We at Pisanick Partners love a month that celebrates both National Nutrition Month and School Breakfast Week. It gives us the opportunity to highlight and reflect on the importance of nutrition in promoting health and wellness. And how apropos that a meal - BREAKFAST - that is so important to overall health, shares monthly honors with National Nutrition Month.
Breakfast is the most important meal of the day
We’ve all heard it; ‘Breakfast is the most important meal of the day’. Fact is, this is not just a mantra, but there is plenty of science to support the statement. Several studies suggest that eating breakfast may help children do better in school by improving their memory, alertness, concentration, problem-solving ability, test scores, school attendance, and mood. Adults who skip breakfast should also take note, as eating breakfast may help boost your brain power, too.
Additionally, compared to breakfast-skippers, both kids and adults who eat breakfast have diets with increased amounts of key nutrients such as: fiber, calcium, vitamins A and C, riboflavin, zinc, and iron. Research also shows a link between skipping breakfast and risk for obesity. Adult skippers are at greater risk for obesity and weight gain. Kids and teens who eat breakfast are less likely to be overweight.
National School Breakfast Program helps overcome breakfast obstacles
Yet despite all these benefits to breakfast (and honestly there are more!), about 1 in 5, or nearly 20% of American children do not eat breakfast. The trend of skipping breakfast increases with age - we see you teenagers!! Unfortunately for many American families, there are several obstacles to providing a healthy breakfast. Tight budgets for low-income families and hectic morning schedules can mean that many students arrive at school without breakfast to fuel their bodies and brains. Fortunately, the National School Breakfast Program plays a critical role in filling this void. Participation in the School Breakfast Program has been shown to improve academic performance, reduce behavioral problems, and improve children’s diets. While many schools offer breakfast to students, reports show that less children access school breakfast than school lunches. Implementing school breakfast programs that utilize grab-n-go breakfasts, vending machines, and breakfast in the classroom are best practices to increase breakfast participation.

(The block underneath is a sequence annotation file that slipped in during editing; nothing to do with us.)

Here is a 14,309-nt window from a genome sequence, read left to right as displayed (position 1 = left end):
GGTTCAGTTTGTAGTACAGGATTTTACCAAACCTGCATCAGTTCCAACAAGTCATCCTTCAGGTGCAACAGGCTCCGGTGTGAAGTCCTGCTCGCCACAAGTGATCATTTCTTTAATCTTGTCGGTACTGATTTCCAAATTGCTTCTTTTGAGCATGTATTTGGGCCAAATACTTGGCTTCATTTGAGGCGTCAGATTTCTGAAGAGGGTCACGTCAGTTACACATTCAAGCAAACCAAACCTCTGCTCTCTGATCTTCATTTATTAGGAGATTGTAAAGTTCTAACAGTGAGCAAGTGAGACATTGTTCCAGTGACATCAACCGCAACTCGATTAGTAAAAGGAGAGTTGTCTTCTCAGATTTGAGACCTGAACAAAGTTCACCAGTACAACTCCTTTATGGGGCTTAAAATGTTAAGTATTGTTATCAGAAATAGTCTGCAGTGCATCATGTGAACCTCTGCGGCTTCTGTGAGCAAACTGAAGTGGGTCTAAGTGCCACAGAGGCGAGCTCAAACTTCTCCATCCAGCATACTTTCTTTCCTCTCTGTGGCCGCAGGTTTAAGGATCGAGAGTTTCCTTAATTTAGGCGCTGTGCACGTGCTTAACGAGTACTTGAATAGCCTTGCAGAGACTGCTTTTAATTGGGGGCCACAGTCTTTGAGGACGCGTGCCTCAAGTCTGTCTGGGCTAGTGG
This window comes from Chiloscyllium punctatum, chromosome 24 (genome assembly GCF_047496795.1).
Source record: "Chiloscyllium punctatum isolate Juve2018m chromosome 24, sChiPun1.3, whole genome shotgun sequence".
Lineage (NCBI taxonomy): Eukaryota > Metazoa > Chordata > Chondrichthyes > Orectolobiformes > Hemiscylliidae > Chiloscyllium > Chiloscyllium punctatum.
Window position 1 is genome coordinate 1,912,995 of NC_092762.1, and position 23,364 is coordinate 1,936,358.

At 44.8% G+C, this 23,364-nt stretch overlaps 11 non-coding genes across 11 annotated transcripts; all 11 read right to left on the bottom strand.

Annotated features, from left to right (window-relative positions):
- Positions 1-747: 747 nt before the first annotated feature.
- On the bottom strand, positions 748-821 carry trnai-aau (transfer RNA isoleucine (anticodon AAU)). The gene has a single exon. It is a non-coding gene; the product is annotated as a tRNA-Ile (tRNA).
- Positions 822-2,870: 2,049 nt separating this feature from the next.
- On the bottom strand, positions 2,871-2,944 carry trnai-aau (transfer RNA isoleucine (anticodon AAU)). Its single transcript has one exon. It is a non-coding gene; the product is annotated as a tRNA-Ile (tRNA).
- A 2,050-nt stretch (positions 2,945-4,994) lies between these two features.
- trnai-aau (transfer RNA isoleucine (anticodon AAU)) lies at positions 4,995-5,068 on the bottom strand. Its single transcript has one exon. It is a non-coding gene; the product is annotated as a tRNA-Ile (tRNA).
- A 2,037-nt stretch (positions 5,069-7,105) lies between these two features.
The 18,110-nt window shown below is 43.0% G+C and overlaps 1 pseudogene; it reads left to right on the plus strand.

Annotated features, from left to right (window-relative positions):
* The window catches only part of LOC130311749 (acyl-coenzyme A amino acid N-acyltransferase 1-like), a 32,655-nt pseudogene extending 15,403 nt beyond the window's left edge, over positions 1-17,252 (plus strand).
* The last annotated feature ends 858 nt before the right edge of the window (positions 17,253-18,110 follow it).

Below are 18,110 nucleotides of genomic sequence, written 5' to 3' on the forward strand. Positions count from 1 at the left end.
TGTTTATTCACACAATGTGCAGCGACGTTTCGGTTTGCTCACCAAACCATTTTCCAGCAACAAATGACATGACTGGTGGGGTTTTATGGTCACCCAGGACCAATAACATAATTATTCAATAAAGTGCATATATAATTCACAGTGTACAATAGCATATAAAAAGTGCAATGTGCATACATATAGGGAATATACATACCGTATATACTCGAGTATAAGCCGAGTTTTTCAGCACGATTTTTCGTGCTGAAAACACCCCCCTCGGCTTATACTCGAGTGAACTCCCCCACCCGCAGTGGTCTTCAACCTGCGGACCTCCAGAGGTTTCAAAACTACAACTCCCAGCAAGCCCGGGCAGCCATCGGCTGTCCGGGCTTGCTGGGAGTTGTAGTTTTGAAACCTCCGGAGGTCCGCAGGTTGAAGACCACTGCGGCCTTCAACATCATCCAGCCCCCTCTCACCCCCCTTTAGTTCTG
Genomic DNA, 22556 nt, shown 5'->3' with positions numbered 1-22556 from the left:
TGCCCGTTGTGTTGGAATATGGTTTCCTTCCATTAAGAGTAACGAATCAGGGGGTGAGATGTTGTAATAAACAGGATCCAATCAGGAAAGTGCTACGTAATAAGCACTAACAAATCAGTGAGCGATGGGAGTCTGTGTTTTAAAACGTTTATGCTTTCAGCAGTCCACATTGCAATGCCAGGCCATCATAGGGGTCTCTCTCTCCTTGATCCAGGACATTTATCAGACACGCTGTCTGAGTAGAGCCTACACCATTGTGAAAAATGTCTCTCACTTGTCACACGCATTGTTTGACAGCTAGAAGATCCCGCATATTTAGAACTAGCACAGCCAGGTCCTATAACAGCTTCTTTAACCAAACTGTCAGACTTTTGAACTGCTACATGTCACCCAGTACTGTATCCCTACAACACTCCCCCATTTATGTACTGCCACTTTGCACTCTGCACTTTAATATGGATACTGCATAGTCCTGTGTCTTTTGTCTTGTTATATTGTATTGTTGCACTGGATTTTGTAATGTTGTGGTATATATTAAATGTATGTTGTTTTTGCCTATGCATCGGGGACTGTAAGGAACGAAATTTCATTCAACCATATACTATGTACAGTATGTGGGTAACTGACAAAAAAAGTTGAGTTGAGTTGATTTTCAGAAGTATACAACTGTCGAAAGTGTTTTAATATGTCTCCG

Making breakfast accessible to students
Our work with school foodservice programs has given us the opportunity to support school breakfast programs. Whether we are working with schools to start a school breakfast program, implementing service models that make breakfast more accessible to students, or improving the offerings that schools provide at breakfast, and even making sure to eat breakfast ourselves, that familiar breakfast mantra resonates with us.